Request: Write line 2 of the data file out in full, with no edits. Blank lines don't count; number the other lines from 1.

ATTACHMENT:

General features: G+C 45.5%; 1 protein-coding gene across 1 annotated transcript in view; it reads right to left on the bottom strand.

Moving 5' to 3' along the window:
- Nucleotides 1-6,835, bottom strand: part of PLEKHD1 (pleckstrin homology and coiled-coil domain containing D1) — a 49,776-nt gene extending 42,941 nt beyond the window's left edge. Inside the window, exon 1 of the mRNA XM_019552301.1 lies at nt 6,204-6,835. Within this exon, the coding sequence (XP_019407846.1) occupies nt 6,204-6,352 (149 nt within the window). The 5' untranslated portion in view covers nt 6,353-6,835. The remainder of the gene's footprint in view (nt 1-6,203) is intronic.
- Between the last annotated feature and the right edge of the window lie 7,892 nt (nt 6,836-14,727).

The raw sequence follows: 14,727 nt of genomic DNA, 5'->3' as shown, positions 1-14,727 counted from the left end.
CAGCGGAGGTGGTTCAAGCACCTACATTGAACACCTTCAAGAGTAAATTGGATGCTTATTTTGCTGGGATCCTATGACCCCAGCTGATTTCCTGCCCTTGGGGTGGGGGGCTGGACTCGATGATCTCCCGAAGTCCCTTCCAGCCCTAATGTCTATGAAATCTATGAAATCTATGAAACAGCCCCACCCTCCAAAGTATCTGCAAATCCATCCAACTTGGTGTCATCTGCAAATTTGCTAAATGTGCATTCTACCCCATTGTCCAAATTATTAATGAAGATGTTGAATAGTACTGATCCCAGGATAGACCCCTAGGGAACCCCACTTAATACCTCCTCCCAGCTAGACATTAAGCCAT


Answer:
Moving 5' to 3' along the window: